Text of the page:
The summary of the report provides both statistical data on the composition of the workforce in various jobs by race and sex, and statements that women or minorities are "under-represented" in particular fields. The study is not explicit as to what constitutes under-representation, although most of the language seems to measure it with reference to the general population (with additional refinements for geographic and educational requirements in some cases).

As to specific findings of discrimination, the report only stated that the examination process has been applied unfairly in the past to fill positions in the state and that several department spokesmen had noted that "provisional appointees who were considered satisfactory employees were unable to pass the prerequisite examination." (1971 report, p. 12). Furthermore, the report alleged several instances of "stereotyped" attitudes among persons who made hiring decisions. However, the report also noted that "it was impossible to determine how many non-whites were rejected by department personnel." Ibid.

The report and its recommendations generally created no binding procedures, and at the time were no more than guidelines. At no place in the recommendations is there any suggestion that non-white or female applicants are to be preferred over white male applicants. Instead, the recommendations focus on areas in which the causes of "discriminatory" inequities can be corrected, i.e., reduced use of merit tests, recognition of equivalent job experience modifications of confusing applications, or fairer publicity for job openings.

However, the report also recommended that each department "formally commit itself to achieving an employment pattern that is representative of all segments of the population on all levels in all areas ..." Furthermore, the report recommended that no provisional appointment (an appointment done outside regular channels) "be made from an applicant pool that is not representative of all segments of the community." (emphasis added)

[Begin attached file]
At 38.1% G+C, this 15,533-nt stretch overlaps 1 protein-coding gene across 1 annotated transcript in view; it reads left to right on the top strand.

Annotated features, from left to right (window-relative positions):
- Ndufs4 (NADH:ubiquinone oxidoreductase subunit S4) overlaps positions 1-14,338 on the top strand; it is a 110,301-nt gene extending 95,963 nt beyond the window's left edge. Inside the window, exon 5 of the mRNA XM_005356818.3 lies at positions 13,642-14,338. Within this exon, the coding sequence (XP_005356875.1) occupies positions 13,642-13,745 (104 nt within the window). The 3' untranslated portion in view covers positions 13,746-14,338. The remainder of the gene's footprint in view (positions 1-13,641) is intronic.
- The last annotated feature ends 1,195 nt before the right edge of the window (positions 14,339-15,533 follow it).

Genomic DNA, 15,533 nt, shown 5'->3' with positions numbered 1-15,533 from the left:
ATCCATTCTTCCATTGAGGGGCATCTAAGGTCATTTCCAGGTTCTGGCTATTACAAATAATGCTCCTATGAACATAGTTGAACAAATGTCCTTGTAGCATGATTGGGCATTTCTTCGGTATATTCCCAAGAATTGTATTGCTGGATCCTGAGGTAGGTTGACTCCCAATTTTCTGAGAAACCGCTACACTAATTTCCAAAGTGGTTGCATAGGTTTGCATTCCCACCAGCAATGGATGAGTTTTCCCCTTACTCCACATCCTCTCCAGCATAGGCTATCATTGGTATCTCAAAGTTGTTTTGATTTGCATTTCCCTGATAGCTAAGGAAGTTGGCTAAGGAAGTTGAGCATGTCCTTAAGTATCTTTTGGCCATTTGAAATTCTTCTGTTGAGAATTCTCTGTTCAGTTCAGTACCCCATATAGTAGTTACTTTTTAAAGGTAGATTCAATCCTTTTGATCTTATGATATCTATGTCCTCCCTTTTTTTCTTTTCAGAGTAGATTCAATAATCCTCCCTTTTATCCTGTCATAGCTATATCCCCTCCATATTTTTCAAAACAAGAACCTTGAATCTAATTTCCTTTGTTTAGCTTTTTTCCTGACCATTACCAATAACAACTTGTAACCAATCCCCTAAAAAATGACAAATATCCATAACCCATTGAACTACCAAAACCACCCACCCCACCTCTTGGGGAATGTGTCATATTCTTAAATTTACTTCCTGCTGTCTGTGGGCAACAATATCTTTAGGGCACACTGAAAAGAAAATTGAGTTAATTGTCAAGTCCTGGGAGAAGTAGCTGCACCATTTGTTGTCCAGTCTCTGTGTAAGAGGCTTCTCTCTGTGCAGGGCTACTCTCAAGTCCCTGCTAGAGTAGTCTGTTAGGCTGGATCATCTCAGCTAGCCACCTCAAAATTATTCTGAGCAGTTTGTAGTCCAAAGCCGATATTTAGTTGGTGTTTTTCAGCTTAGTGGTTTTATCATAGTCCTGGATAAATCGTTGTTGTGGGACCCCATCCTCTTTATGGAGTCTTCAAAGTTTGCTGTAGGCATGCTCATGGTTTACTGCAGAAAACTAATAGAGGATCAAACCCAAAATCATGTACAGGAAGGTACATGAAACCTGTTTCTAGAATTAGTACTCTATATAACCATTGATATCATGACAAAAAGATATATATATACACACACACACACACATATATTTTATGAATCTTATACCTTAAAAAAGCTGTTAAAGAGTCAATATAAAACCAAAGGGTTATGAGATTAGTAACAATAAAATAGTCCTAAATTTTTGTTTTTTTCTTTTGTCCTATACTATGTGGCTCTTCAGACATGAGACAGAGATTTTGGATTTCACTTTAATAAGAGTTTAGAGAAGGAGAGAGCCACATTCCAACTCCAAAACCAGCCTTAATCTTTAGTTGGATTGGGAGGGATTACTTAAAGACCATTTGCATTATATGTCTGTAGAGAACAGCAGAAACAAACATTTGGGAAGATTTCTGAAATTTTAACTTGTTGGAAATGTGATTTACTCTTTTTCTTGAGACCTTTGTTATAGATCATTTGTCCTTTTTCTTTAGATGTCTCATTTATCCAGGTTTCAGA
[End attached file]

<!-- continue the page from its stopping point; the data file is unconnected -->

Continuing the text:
This report was used as a predicate for the 1980 "Affirmative Action Guidelines for Equal Employment Opportunity in State Government." This publication, promulgated by the Michigan Equal Employment and Business Opportunity Council (MEEBOC), directed every state agency to adopt affirmative action plans in which goals and timetables were used to correct "deficiency in utilization" of women and minorities. "Underutilization" is defined as having fewer members of a protected category than would reasonably be expected by their availability for the job. This is calculated by looking at population percentages for minority groups and labor force percentages for women and "handicappers" with appropriate "validated" modifications for certain positions that have higher level qualifications. If "underutilization" is present, the 1980 guidelines state that "prima-facie discrimination" is made out, presumably justifying the imposition of a remedy.

The guidelines direct that preference be given to "underutilized" candidates if other things are equal within an applicant pool where unfair tests have been eliminated. However, this "equality" is not defined.

In implementing these guidelines, the MDOT's latest progress reports, taken from its 1986-87 affirmative action plan, recognize that availability of members of underrepresented groups is minimal in certain technical areas. However, the percentages utilized indicate that the department is still apparently trying to correct for underutilization based on general population and workforce statistics.

Appellants and plaintiff Richard Conlin filed their Section 1983 complaint on April 27, 1988. In Count I of their complaint, appellants attacked the defendants' Affirmative Action Policy for the Michigan classified civil service under the fourteenth amendment and 42 U.S.C. Sec. 1983. Count I further alleged that the MEEBOC established affirmative action goals which mirrored the general population of women and minorities in the state. Count I alleged this to be illegal because it was allegedly formulated without evidence of prior discriminatory employment practices, and because it had no set time for a remedial goal to be accomplished. In both Counts II and III, plaintiffs attacked the Affirmative Action Plans of the Treasury and the MDOT specifically.

Appellants Ruppal and Victorson had previously filed an action in Oakland County Circuit Court. In the state case, both plaintiffs alleged that the departmental affirmative action plans violated the Fourteenth Amendment and its counterpart in the Michigan Constitution, Const.1963, art. 1, Section 2. Both parties requested declaratory and injunctive relief, and Victorson sought back pay.